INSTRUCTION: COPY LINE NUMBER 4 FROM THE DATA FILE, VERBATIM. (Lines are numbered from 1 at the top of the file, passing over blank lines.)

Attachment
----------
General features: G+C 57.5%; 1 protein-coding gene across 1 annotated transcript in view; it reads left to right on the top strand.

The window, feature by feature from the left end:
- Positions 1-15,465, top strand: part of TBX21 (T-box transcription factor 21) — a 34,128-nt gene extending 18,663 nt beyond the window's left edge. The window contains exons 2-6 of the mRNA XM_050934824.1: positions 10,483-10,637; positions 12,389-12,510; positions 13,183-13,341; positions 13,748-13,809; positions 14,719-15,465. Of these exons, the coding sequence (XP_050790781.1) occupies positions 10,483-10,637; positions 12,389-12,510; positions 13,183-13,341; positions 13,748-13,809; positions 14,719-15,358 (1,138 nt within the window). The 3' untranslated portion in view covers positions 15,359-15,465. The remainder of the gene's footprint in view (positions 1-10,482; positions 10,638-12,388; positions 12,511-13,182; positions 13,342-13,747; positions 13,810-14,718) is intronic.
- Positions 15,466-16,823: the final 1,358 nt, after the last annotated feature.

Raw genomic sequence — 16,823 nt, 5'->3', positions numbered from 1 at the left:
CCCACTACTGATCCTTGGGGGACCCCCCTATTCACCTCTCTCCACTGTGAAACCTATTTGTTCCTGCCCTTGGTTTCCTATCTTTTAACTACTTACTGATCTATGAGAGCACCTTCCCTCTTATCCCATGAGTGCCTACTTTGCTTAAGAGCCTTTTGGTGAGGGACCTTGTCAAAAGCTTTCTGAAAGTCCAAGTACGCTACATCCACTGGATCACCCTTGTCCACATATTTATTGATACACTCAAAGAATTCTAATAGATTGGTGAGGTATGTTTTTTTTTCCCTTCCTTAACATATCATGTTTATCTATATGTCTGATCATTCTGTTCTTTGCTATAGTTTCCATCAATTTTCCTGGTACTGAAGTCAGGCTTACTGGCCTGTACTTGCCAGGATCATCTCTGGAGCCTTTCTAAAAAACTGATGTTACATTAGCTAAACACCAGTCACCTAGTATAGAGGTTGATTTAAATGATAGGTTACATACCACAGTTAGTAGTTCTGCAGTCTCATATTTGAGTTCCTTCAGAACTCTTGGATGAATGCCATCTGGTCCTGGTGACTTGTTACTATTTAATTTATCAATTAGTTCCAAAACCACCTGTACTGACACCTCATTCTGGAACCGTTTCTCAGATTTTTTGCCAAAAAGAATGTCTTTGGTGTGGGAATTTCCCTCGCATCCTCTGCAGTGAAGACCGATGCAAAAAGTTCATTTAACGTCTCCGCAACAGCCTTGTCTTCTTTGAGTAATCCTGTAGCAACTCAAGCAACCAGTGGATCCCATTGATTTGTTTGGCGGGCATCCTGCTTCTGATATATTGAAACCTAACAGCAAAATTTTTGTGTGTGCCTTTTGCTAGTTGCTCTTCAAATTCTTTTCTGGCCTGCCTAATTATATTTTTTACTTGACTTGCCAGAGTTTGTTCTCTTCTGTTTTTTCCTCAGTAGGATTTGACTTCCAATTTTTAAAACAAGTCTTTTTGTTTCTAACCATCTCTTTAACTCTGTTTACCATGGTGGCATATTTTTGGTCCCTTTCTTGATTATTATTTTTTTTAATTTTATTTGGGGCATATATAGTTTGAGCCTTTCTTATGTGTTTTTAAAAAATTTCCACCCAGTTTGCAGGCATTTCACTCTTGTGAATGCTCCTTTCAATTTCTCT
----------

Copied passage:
- Positions 15,466-16,823: the final 1,358 nt, after the last annotated feature.